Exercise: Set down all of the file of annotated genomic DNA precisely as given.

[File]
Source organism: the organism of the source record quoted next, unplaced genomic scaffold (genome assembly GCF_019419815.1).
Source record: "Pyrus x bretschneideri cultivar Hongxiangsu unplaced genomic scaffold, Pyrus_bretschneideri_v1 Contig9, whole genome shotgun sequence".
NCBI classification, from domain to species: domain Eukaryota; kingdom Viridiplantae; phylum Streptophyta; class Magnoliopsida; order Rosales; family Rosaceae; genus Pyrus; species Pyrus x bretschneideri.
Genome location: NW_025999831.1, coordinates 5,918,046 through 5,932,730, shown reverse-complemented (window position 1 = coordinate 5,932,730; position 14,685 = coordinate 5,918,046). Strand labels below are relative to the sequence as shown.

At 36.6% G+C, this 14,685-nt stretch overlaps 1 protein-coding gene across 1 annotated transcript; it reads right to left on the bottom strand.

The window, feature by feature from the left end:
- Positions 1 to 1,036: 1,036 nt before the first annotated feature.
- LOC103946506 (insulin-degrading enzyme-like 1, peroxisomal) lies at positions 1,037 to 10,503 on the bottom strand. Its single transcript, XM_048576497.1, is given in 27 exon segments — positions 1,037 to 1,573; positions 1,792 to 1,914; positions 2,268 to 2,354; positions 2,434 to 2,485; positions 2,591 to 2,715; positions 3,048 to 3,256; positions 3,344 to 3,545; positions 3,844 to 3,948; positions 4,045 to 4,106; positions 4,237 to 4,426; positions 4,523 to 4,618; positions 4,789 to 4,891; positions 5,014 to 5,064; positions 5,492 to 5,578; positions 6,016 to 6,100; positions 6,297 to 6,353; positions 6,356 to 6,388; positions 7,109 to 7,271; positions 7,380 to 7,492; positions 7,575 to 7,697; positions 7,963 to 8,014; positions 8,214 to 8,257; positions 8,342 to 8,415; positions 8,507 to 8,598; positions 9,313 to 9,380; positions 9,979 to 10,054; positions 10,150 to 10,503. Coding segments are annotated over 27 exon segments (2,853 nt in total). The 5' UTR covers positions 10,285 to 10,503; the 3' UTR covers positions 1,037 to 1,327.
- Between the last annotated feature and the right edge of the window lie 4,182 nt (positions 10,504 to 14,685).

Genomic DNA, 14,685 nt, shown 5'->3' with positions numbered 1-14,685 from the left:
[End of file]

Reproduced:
Source organism: the organism of the source record quoted next, unplaced genomic scaffold (genome assembly GCF_019419815.1).
Source record: "Pyrus x bretschneideri cultivar Hongxiangsu unplaced genomic scaffold, Pyrus_bretschneideri_v1 Contig9, whole genome shotgun sequence".
NCBI classification, from domain to species: domain Eukaryota; kingdom Viridiplantae; phylum Streptophyta; class Magnoliopsida; order Rosales; family Rosaceae; genus Pyrus; species Pyrus x bretschneideri.
Genome location: NW_025999831.1, coordinates 5,918,046 through 5,932,730, shown reverse-complemented (window position 1 = coordinate 5,932,730; position 14,685 = coordinate 5,918,046). Strand labels below are relative to the sequence as shown.

At 36.6% G+C, this 14,685-nt stretch overlaps 1 protein-coding gene across 1 annotated transcript; it reads right to left on the bottom strand.

The window, feature by feature from the left end:
- Positions 1 to 1,036: 1,036 nt before the first annotated feature.
- LOC103946506 (insulin-degrading enzyme-like 1, peroxisomal) lies at positions 1,037 to 10,503 on the bottom strand. Its single transcript, XM_048576497.1, is given in 27 exon segments — positions 1,037 to 1,573; positions 1,792 to 1,914; positions 2,268 to 2,354; positions 2,434 to 2,485; positions 2,591 to 2,715; positions 3,048 to 3,256; positions 3,344 to 3,545; positions 3,844 to 3,948; positions 4,045 to 4,106; positions 4,237 to 4,426; positions 4,523 to 4,618; positions 4,789 to 4,891; positions 5,014 to 5,064; positions 5,492 to 5,578; positions 6,016 to 6,100; positions 6,297 to 6,353; positions 6,356 to 6,388; positions 7,109 to 7,271; positions 7,380 to 7,492; positions 7,575 to 7,697; positions 7,963 to 8,014; positions 8,214 to 8,257; positions 8,342 to 8,415; positions 8,507 to 8,598; positions 9,313 to 9,380; positions 9,979 to 10,054; positions 10,150 to 10,503. Coding segments are annotated over 27 exon segments (2,853 nt in total). The 5' UTR covers positions 10,285 to 10,503; the 3' UTR covers positions 1,037 to 1,327.
- Between the last annotated feature and the right edge of the window lie 4,182 nt (positions 10,504 to 14,685).

Genomic DNA, 14,685 nt, shown 5'->3' with positions numbered 1-14,685 from the left: